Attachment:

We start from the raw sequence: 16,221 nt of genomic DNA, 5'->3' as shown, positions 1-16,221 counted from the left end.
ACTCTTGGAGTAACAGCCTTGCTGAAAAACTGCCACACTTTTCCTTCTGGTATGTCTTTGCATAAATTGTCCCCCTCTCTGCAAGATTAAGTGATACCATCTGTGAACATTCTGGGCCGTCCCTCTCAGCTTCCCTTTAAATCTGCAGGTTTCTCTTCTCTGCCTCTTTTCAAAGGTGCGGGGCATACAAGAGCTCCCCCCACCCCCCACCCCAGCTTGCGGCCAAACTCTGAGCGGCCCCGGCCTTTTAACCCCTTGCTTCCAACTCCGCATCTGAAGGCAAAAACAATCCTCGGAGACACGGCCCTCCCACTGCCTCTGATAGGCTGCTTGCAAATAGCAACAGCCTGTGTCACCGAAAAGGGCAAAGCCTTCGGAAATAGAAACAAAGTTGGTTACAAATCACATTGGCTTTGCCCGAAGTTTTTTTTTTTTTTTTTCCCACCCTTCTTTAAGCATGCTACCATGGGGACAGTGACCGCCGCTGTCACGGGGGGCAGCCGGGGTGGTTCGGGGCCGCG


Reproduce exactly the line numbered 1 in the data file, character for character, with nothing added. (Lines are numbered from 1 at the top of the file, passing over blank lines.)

We start from the raw sequence: 16,221 nt of genomic DNA, 5'->3' as shown, positions 1-16,221 counted from the left end.